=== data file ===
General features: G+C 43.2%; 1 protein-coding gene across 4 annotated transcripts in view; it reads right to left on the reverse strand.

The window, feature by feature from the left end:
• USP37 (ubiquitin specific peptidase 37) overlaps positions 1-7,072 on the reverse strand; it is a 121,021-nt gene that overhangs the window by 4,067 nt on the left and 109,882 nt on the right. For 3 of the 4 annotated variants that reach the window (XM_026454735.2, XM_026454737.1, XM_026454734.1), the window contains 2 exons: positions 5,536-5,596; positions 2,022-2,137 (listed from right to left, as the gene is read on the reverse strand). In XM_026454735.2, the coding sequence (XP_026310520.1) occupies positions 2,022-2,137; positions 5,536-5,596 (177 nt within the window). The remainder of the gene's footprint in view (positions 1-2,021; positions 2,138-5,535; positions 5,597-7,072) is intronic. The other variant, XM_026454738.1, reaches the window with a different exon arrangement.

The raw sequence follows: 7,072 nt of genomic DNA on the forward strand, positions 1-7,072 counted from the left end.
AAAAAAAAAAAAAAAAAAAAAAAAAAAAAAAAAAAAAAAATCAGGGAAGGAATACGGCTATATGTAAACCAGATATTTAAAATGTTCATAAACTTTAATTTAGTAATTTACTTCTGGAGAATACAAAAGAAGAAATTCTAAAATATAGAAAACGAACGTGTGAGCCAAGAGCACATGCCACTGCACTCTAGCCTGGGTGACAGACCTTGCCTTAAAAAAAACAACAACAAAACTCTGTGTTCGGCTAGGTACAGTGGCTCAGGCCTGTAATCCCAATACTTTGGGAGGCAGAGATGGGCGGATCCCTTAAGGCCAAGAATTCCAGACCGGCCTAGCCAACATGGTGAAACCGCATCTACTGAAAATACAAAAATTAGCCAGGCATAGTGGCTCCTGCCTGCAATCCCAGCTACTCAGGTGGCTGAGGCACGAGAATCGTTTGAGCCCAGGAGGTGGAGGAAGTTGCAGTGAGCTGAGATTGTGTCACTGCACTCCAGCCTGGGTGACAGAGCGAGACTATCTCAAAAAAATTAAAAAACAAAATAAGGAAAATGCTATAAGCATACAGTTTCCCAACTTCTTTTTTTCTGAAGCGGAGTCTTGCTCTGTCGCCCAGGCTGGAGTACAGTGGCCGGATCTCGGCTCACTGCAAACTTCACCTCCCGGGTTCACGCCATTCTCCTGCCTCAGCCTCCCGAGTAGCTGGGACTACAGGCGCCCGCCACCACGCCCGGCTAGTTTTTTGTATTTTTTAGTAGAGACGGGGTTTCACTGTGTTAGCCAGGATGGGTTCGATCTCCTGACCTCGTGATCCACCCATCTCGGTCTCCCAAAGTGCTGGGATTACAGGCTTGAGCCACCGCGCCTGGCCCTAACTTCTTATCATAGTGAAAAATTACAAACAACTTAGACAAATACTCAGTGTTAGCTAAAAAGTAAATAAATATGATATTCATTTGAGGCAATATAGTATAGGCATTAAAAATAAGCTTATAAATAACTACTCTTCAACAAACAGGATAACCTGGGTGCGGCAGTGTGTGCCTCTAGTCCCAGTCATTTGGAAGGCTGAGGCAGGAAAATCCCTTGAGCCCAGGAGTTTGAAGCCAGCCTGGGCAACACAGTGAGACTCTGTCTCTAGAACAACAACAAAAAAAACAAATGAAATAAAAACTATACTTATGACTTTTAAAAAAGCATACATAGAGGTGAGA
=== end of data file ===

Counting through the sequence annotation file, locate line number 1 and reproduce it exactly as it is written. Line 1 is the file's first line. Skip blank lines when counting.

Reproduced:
General features: G+C 43.2%; 1 protein-coding gene across 4 annotated transcripts in view; it reads right to left on the reverse strand.